Citing a rule that barred all images displaying drugs and alcohol, an official of a middle school in Vermont told Zachary Guiles in 2004 to remove a t-shirt that called President George W Bush a “chicken hawk,” showed three lines of cocaine, a razor blade and a portrait of the president holding a martini glass.
When Guiles refused, he was sent home; his disobedience was recorded on his permanent record. Guiles sued and won in a district court. In affirming that decision on appeal, the judges of the Second Circuit Court acknowledged:
We sail into the unsettled waters of free speech rights in public schools, waters rife with rocky shoals and uncertain currents.
Our nation’s courts, including the Supreme Court, have not provided clear legal standards that can be applied to controversies regarding the free speech rights of schoolchildren. On issues including political speech, hate speech, religious speech and off-campus speech, the courts have left teachers and administrators without adequate guidance to determine whether their decisions meet or violate constitutional standards.
Taking the reader on “a journey through the morass,” Lessons in Censorship examines the foundational Supreme Court cases addressing school speech doctrine and the many and varied decisions of the lower courts. It also looks at actions by school authorities, who too often are not knowledgeable about free speech and are motivated by a desire to maintain order, avoid controversy and minimize criticism from members of the communities they serve.
Drawing on Supreme Court decisions by the Burger, Rehnquist and Roberts courts that retreated from the view that the First Amendment significantly limited the ability of school authorities to censor the speech of students from the 1940s to the 1960s, Ross lays out the basic doctrine as it exists today.
A student’s speech, she indicates, may not be censored (as it had been in Des Moines, Iowa) unless it is reasonably clear that it will ignite significant disruption or collide with the legal rights of others.
School-sponsored speech, which is very difficult to define but includes student expression in activities such as publications or student council elections that have an educational goal and are supervised by faculty, may be censored for “legitimate pedagogical reasons,” as in the Hazelwood School District v Kuhlmeier case, where articles dealing with pregnant students were deleted from the student newspaper.
And lewd, pro-drug, threatening, defamatory and violence-inciting speech (involving, for example, a nominating speech in a student election which referred to a candidate who is “firm – he’s firm in his pants, he’s firm in his shirt, his character is firm”; or a group of students that unfurled a banner that proclaimed “Bong Hits for Jesus”) may be censored – and the speaker subjected to discipline – unless the speech is demonstrably “political.”
Of course, these principles do not cover all cases. And they leave judges in lower courts struggling to strike the right balance between maintaining order and protecting free speech rights in the school context.
According to Ross, all too often, despite the Supreme Court’s rejection of the argument that vulgar speech is always disruptive, order trumps First Amendment protections, as was the case in Bethel School District v Fraser.
And again in 2004, in a case (Posthumus v Board of Education) in which a student called an administrator a “dick,” a judge declared that “insubordinate speech always interrupts the educational process.”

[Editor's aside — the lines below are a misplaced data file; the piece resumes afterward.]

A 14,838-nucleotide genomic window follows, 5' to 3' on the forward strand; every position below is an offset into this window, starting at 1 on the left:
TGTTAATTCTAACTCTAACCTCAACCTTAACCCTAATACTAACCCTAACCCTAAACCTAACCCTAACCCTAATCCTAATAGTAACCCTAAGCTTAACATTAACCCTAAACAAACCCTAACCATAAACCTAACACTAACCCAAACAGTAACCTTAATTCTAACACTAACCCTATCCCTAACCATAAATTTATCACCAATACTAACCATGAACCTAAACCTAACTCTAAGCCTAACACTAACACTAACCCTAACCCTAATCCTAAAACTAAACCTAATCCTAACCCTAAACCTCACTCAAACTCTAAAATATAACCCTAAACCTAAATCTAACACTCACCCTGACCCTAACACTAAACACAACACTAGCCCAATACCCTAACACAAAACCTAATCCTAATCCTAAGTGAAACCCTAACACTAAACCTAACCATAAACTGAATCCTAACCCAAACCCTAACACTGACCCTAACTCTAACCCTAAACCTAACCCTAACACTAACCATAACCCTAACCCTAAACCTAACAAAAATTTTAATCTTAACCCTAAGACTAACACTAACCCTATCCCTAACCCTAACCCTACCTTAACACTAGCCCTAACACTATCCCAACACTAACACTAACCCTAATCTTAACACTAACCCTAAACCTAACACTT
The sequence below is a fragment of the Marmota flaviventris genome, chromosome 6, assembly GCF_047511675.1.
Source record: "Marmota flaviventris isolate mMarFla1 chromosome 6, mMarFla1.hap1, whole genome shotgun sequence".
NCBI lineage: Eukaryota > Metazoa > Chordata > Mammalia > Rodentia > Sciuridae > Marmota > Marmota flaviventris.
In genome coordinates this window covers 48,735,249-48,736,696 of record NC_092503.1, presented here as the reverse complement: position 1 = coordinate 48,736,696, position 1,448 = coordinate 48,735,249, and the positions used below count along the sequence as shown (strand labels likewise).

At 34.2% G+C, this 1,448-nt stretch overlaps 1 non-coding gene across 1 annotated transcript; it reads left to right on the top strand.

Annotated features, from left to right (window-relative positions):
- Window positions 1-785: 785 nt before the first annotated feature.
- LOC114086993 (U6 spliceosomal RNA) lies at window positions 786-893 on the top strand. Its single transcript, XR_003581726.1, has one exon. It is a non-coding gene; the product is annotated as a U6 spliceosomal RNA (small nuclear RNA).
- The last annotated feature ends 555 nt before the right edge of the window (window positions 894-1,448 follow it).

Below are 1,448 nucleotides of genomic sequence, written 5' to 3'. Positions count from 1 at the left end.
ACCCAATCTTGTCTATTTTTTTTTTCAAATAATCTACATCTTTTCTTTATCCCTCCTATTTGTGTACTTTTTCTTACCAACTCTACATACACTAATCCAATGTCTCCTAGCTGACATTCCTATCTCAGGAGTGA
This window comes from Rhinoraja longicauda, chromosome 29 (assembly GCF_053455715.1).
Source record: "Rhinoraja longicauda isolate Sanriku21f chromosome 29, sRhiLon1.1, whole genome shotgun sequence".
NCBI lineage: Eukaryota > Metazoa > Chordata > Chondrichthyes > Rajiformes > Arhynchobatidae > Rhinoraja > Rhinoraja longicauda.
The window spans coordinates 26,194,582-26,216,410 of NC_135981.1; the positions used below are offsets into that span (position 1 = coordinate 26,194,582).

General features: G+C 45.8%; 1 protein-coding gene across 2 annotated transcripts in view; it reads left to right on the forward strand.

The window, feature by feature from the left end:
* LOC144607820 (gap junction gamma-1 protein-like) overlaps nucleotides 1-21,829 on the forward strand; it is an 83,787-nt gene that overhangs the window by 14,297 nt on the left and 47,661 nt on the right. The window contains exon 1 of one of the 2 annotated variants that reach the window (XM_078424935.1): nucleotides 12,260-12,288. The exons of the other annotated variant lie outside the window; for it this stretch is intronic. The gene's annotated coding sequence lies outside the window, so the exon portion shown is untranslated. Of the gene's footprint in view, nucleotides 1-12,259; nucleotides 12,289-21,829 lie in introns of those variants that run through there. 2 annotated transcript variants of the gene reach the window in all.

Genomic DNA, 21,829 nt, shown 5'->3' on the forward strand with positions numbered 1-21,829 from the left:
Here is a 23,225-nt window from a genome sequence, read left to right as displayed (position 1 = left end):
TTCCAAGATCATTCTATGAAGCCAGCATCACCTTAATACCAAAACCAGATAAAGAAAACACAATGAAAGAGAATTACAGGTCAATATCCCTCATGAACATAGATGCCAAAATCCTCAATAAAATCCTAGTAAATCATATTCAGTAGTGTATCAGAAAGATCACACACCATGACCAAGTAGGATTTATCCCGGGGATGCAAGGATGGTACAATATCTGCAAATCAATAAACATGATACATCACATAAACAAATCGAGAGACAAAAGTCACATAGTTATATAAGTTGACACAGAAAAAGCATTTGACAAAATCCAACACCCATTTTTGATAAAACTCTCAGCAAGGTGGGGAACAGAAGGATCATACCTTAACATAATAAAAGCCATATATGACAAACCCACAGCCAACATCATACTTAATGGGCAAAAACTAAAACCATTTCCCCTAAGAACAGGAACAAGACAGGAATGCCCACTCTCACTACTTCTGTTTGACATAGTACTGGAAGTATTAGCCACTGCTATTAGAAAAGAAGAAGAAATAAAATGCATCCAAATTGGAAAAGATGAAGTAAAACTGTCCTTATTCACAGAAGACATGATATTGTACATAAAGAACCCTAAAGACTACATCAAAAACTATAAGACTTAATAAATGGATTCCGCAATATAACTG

In 2007, judges in the Second Circuit affirmed a Connecticut school’s punishment of Avery Doninger for a post from her home computer calling high school administrators “douchebags.” In 2008, the courts let stand disciplinary action taken against ninth grader Alexander Nuxoll, an evangelical Christian, for wearing a t-shirt that read, “Be Happy, Not Gay.”
Ross also demonstrates that many school administrators have censored student speech, even in instances when they could not point to any tangible risk of disruption. One school claimed that it could “punish any speech by a student that takes place anywhere, at any time, as long as it is about the school or a school official, is brought to the attention of a school official, and is deemed offensive by the prevailing authority.”
Two schools in Plano, Texas maintained that elementary school students do not have any First Amendment rights. And in 2011-2012, several schools around the country banned cancer awareness bracelets because they used the word “boobies.”
Given these attitudes and actions, it is not surprising that one public interest organization, The Student Press Law Center, receives about 2,500 requests for assistance each year from students and teachers who believe that they have been subjected to school censorship. Many more incidents, no doubt, go unreported.
As Ross illustrates, striking the right balance between order and free speech will not be easy. But action is urgently needed. A number of steps can and should be taken.
Ross recommends that lower courts provide more concrete advice about student codes. And that appellate courts clarify the law, as it relates, for example, to the line between “expression” and “conduct” and the meaning of “school sponsorship” of speech.
Equally important, school officials can and should, wherever possible, refrain from suppressing speech or taking disciplinary action against students, and, instead, use controversies “as teachable moments.” They might start by helping students understand the difference between personal and official messages and by explaining that permitting speech is not the same as endorsing it.
As Judge Frank Easterbrook has said, if schools cannot teach the foundations of free speech in the United States, one has a right to wonder whether they “can teach anything at all.”